Now, conservatives get their root in the South and Midwest.  In regions were culture isn’t so diverse.  Thus, as a result, Culture is unified.   There is no need for relativism in any form because there is only, generally, one culture.  And, if there are two cultures, one always takes precedence over the other in the eyes of the community.  There is no competition for the supremacy of culture.  Thus, the herd is maintained.  The morals, social traditions, and philosophical beliefs are the same.  They are unified in their culture.  Thus, unlike in New England and on the West Coast, culture remains the unifying force and government is the formality.  Now, where government expands, culture is threatened.  In areas of relativism, culture is already dead and is not too much of a deterrent.  However, in the South and Midwest, Culture is still strong.  Thus, conservatism hates government expansion, government regulations, and government aid.  Those are the jobs of culture to begin with.  It is when you take those away government can regulate.  That is not to make a value call, that is merely stating how the mind prioritizes the cultural herd over the government herd.  Now, while conservatives may dislike overall government expansion, there are areas that conservatives do like the expansion, such as in morals.  A law on morals that reflects the culture is favored by conservatives.  The morals to be put into law may change, but the general consensus is that there are morals that should be illegal.  This is accepted because it backs up culture, not replaces it.  It enforces, not directs.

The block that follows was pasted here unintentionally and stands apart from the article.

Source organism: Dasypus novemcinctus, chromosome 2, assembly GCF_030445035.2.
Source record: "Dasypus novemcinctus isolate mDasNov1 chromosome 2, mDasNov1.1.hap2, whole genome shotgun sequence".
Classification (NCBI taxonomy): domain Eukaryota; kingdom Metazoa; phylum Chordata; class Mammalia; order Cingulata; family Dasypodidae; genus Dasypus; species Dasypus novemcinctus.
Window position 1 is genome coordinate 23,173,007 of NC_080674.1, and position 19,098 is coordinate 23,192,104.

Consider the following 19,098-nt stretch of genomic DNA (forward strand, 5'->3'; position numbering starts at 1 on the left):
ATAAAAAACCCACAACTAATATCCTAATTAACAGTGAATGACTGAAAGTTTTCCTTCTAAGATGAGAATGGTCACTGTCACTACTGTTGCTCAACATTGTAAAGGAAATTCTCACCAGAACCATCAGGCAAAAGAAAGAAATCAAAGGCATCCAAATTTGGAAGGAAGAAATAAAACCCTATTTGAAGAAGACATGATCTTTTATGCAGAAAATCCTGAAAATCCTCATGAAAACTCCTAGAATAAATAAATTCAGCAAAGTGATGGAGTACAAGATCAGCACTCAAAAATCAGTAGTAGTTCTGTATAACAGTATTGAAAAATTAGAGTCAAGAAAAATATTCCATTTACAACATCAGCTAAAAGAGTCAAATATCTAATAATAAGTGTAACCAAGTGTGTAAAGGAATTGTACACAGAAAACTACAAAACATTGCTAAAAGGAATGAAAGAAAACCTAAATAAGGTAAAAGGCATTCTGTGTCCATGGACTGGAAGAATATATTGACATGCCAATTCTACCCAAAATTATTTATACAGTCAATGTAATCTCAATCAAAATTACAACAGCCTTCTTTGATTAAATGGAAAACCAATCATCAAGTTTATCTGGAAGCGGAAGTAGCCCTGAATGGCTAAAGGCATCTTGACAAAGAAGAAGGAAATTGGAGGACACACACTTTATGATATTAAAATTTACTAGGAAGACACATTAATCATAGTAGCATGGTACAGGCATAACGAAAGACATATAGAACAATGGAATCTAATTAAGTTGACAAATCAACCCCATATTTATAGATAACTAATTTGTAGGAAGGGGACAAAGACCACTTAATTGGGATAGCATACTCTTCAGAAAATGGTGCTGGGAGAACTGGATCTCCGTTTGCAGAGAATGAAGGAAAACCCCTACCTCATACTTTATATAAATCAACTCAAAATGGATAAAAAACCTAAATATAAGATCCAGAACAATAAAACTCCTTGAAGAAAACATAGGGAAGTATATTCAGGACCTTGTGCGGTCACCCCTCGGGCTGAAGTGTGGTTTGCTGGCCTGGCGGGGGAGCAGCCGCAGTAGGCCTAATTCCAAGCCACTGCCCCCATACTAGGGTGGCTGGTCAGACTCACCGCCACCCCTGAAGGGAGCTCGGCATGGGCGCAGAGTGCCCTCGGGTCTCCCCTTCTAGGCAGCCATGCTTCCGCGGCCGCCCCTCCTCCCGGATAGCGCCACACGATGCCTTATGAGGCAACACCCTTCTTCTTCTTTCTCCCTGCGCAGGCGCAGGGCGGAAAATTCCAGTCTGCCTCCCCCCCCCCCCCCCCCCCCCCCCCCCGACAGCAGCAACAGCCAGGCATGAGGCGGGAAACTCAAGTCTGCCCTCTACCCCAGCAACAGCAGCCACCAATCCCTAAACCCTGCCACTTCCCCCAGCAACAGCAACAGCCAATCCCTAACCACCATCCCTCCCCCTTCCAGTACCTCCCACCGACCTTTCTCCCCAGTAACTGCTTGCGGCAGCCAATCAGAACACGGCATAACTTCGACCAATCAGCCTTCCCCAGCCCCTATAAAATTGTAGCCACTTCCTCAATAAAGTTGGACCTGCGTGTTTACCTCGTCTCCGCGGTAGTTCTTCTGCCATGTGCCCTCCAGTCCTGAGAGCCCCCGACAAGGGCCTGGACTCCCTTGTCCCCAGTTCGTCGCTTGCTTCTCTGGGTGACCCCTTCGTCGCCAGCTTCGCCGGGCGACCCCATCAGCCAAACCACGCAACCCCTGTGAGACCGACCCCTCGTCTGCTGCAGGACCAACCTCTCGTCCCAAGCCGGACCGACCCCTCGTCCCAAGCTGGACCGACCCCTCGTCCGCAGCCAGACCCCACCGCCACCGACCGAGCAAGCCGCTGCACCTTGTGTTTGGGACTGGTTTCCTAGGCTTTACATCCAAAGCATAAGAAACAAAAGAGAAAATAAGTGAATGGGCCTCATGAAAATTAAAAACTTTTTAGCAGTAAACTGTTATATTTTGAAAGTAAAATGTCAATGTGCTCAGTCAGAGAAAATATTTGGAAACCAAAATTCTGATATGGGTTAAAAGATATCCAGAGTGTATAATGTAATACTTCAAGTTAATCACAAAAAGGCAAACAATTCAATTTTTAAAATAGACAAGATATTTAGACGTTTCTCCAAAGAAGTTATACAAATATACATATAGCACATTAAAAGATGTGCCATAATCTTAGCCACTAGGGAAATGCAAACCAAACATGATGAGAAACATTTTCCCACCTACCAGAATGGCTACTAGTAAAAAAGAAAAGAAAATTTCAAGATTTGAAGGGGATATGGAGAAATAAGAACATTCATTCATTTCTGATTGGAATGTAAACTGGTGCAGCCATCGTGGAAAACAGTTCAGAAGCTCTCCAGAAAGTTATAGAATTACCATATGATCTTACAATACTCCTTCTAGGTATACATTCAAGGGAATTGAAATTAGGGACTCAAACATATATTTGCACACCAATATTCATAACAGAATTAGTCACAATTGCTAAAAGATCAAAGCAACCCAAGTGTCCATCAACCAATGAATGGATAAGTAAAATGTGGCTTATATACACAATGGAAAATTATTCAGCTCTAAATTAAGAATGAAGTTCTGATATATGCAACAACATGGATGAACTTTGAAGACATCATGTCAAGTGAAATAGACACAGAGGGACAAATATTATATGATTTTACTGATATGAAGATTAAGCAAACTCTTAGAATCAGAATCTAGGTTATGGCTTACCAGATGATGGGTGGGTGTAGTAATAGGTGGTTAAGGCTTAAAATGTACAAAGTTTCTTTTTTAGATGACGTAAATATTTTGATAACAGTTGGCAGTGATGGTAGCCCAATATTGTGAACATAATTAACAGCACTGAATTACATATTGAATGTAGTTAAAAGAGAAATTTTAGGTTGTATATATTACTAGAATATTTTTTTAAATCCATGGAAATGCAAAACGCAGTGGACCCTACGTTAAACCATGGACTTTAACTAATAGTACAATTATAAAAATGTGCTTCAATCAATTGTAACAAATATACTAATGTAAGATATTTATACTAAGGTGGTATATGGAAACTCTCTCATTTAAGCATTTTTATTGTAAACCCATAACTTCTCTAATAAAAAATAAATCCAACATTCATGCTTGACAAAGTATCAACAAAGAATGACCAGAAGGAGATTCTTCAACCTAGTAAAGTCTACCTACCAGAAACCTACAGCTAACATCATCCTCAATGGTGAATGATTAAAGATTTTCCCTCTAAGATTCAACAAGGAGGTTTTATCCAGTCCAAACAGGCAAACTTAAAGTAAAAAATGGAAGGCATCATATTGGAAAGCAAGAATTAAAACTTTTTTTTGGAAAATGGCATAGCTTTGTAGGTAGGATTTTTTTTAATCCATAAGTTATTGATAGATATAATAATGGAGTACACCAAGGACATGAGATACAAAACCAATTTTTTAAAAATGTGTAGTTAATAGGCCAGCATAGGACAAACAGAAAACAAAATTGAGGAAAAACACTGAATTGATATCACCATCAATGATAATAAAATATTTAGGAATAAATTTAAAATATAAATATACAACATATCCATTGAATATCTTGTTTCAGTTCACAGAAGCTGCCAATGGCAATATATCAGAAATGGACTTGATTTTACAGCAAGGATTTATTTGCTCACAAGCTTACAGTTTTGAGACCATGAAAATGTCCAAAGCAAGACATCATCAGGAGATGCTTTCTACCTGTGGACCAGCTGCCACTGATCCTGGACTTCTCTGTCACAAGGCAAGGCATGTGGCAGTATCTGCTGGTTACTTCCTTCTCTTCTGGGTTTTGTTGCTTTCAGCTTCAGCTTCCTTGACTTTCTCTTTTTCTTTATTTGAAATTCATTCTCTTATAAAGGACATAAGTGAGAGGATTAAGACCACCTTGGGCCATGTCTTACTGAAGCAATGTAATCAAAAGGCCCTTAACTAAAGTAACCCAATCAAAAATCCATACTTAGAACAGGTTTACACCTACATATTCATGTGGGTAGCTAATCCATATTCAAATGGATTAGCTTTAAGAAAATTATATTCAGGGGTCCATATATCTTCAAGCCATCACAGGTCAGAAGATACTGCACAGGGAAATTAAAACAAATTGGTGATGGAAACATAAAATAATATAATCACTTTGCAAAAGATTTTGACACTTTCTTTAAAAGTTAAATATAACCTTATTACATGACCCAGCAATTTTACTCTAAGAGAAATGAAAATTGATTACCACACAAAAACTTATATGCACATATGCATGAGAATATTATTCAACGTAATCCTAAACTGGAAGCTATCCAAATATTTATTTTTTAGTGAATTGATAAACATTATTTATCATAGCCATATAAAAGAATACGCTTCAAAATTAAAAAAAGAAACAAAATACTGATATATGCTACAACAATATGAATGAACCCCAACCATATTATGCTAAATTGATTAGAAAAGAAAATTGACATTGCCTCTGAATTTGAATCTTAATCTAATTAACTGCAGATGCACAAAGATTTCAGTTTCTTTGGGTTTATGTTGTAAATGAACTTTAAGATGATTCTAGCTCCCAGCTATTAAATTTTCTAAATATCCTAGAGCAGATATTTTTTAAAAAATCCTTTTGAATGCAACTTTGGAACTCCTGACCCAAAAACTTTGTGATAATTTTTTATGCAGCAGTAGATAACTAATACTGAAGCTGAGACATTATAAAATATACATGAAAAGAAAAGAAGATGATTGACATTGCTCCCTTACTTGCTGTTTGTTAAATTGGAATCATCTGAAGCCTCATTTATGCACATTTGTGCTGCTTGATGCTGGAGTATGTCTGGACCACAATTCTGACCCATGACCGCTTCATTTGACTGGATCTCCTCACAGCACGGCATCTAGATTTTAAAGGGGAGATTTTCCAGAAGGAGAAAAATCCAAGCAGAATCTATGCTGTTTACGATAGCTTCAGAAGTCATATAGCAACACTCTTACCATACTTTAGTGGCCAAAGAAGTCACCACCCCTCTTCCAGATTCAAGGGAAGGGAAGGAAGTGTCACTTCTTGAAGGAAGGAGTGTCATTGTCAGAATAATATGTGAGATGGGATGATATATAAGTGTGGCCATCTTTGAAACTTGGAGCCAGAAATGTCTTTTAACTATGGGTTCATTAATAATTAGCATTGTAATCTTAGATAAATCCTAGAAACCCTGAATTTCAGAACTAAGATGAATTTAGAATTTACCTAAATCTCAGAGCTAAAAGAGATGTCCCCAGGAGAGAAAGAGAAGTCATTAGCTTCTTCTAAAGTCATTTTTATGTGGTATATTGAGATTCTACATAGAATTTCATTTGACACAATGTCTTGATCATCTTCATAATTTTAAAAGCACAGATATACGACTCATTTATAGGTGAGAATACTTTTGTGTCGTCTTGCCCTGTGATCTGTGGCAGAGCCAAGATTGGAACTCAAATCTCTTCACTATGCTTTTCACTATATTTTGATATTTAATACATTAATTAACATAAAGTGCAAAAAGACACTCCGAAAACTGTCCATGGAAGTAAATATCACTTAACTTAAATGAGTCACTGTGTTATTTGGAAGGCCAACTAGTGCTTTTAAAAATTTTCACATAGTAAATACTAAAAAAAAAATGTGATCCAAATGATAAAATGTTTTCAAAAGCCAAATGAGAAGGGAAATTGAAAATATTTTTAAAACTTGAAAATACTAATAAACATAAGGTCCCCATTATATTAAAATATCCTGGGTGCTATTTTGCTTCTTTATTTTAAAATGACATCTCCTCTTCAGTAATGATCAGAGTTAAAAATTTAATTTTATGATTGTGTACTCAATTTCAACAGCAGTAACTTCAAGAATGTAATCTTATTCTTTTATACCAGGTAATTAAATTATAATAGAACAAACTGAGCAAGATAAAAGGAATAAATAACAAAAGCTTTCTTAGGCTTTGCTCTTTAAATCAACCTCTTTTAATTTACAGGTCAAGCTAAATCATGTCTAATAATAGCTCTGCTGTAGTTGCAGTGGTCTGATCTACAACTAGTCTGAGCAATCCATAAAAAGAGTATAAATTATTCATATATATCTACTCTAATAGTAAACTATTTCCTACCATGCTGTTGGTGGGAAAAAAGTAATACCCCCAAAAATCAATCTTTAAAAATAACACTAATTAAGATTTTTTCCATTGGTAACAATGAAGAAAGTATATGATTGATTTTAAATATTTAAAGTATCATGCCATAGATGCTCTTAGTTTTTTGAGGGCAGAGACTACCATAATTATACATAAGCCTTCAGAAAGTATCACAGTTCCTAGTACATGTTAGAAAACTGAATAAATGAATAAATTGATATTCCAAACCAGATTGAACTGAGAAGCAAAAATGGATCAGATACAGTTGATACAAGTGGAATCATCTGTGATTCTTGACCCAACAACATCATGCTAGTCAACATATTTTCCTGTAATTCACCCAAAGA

Which side in this debate is better, I think none.  Both are based on the idea of a herd mentality.  I believe that a mentality of politic, in which we encounter many cultures and take the best aspects from each of them.  However, in order to understand how to destroy a herd mentality like this, we must understand its roots and accelerators.  I believe the diversity of cultures to be an accelerator.  The root causes were there since the Revolutionary War.  And, I believe that if these differences of basic beliefs are not soon reconciled in some way, a division will take place in this country.  It has already been seen in the form of political, it may turn to much worse divisions.  A society is made up of people with common principles.  If we lose common principles, we will cease to be a society.